Two things are happening simultaneously across India’s fashion landscape. Global fast fashion brands like H&M and Zara continue to capture market share (with stores mushrooming in the country’s metros), against the backdrop of the slow but steady rise of independent fashion houses and ethical fashion labels. Whether it’s an enterprise that’s using banana fibre to make jeans, an indie label that’s turning the plastic from our oceans into swimwear, innovations with Khadi Denim or ones that are creating cruelty-free leather products, Indian designers are shouldering the responsibility of making fashion sustainable together.
One such initiative is the North East Project (NEP) which describes itself as an “endless improvisational jam session between some of the most forward-thinking fashion houses in India and the brilliantly-imagined textiles from North-East region.”
Crafting a wide range of products from apparel to home-furnishings, NEP is deeply rooted in the cross-section of lifestyle, luxury and social impact. We spoke to the man behind it all, NEP founder, Harjoth Singh to understand how his brand shapes and sustains this unique ethos.
“I remember looking at scarves and table mats woven by rural North-Eastern weavers, they had such intricate designs and key detailing. I saw the immense potential of these products which had no obvious market linkages,” says 37-year-old Singh, a former investment banker in Europe. On further contemplation, Singh decided to experiment with using traditional textiles to make high-value finished goods in collaboration with designers. “This was the specific moment that triggered NEP,” he explains.
Today, majorly retailing through their online store, NEP’s unique aesthetic is fuss-free European silhouettes that integrate the Eastern ancient world. A striking creation of their sensibilities is their crimson pencil skirt which is made in Mizo handloom fabrics and adorned with an ethnic sash as the minimalist styling element.
“The designers we work with find inspiration in the unique ethnic North-Eastern textiles that we use in all our products. For this they often step outside the boundaries of their own design templates and styles,” says Singh who works with a select group of designers that innovate through re-imagining traditional textiles.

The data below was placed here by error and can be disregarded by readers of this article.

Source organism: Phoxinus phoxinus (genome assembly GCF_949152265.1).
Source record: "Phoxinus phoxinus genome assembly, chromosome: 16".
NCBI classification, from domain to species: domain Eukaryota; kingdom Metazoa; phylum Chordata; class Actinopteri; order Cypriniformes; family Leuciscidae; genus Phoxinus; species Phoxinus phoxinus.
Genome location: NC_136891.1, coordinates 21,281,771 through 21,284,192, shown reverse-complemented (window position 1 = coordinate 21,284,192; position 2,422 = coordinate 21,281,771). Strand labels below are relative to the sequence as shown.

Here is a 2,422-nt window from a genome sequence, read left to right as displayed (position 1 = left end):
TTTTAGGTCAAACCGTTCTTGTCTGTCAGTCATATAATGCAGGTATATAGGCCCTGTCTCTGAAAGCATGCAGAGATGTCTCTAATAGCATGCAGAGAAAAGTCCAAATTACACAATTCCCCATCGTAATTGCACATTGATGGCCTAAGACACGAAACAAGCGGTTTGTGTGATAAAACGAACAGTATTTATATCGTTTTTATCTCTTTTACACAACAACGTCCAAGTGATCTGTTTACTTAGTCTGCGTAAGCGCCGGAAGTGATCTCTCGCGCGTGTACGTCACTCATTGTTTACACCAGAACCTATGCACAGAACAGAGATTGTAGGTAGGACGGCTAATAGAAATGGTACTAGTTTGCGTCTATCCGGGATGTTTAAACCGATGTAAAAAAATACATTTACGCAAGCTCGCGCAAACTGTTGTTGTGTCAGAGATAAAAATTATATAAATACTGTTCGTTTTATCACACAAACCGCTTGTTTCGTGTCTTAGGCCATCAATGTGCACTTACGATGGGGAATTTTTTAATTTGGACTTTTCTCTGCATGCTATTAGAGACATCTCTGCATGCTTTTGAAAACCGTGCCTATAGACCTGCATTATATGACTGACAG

Another important aspect that Singh considers when picking designers to collaborate with NEP is that they must resonate with its core value – giving back to the society.
Between creativity and innovation, NEP still stays strong with their ethics. “We don’t haggle with rural weavers. Instead, we ensure that our policy of zero-wastage naturally results in the maximum value of finished goods being created by the cloth. So the better the end-product designs, the more value we can make from the textile and the more we can return to artisans,” states Singh, explaining how NEP aligns itself with the sustainable fashion movement while also augmenting the income of local artisans, the guardians of dying ancient crafts.
For those who are sceptical of ethics proving to be a sustainable business model, NEP has emerged triumphant. With an entrepreneurial spirit of ‘empathy’ and ‘embracing non-linearity’ NEP has also been able to penetrate the mainstream style culture.
“We have had various style icons appreciate our products (whether they wear it, or feature them on their social media,” he confesses.
In the coming years, NEP is looking at exploring diverse avenues through supporting other high-quality creative initiatives from the North-East as well as looking at international collaborations.
While Singh feels that NEP, which is still a startup, has “yet to achieve its biggest milestones,” we do beg to differ slightly. That is because, since its very inception in 2014, this fashion collective made a revolutionary move - turning the spotlight on the creative genius of the Seven Sister states, a region which is highly underrepresented by its own country.
If you enjoyed reading this article we suggest you read: A Zero-Waste Indian Clothing Brand Is Putting An End To Fast Fashion